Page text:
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Chris Quay - Courier-Journal

Video - CNN

A Louisville Metro Police officer overheard a conversation about a month ago at Hauck's grocery store on Goss Avenue that tugged at his heart.

A customer and the store's owner were talking about 9-year-old Allen Kiper, whose father had recently died after being diagnosed with cancer.

Officer Dale Cottongim, who is a member of the K-9 unit and who grew up in Germantown, asked about the neighborhood boy. The store owner explained that Allen lives with his mother and grandmother and because of the recent death of his father probably "wasn't going to have a very good Christmas."

Cottongim said the store owner, aware of the boy's situation, let Allen take an item and he chose a bag of candy. Thinking he was going to choose a toy, the owner gave the boy another selection. This time he grabbed a bag of plastic army men.

"The excitement on his face was just unbelievable," Cottongim said the owner told him.

Cottongim said he contacted the boy's mother, Virginia Kiper, and asked if it would be OK if the K-9 unit helped out. She agreed, he said.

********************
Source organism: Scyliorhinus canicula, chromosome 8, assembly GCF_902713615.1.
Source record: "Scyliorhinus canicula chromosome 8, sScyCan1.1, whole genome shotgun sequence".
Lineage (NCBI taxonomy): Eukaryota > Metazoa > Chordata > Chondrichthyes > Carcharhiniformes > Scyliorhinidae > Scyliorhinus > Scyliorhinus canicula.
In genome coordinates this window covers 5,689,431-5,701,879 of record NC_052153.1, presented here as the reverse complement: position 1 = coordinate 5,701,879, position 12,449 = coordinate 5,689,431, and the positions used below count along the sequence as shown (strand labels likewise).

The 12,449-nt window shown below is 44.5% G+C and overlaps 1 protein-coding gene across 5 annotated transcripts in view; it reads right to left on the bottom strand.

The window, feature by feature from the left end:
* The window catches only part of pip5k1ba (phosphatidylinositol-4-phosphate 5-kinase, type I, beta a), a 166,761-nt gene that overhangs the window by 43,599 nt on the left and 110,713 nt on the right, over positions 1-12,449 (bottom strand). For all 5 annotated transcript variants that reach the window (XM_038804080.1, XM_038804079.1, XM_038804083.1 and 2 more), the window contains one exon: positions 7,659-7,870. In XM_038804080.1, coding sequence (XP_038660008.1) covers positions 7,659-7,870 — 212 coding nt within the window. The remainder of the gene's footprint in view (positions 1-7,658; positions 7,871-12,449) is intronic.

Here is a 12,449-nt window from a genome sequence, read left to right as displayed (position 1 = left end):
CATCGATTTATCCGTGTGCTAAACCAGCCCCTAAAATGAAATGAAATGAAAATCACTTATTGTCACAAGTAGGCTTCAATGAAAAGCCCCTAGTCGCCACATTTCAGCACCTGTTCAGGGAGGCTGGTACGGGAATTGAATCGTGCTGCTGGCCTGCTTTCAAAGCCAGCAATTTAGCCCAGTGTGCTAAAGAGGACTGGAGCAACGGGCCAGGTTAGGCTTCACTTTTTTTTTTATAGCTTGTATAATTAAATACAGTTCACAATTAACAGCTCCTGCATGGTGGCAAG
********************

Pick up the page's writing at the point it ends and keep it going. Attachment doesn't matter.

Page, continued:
Along with his partner and the rest of the K-9 unit, $400 was raised to buy Allen some toys and a few gifts for Virginia Kiper and Allen's grandmother Edna Hammons.

Cottongim and members of the K-9 unit surprised the boy and his mother at their Mulberry Street home with a special delivery yesterday afternoon.

Allen mustered a few words like "cool" and "whoa" and an occasional "awesome." Eventually he said, "This is the best day of my life," as he unwrapped the gifts. There were toy cars, a remote-controlled motorcycle and a couple of sweaters.

Kiper said Allen was close to his father and his death has been tough on the boy. "It's a very big day for him," she said. "It's going to be a good Christmas."

Cottongim said the effort started after he sent an e-mail to the members of the K-9 unit asking them to help Allen. The response was overwhelming. Cottongim and the officers began buying gifts at the beginning of December.

"I had guys calling me up the next day from Toys 'R' Us asking, 'How old is he and what kind of toys does he like?' " he said. "Everyone jumped on board."

This is the first year Cottongim has solely coordinated helping a family. He said he usually participates in other charity efforts held by metro police at Christmastime.

But Cottongim knew that he needed to take the initiative in this case.

"This family is going through the death of a loved one," he said. "Worrying about Christmas should be the last thing on their mind."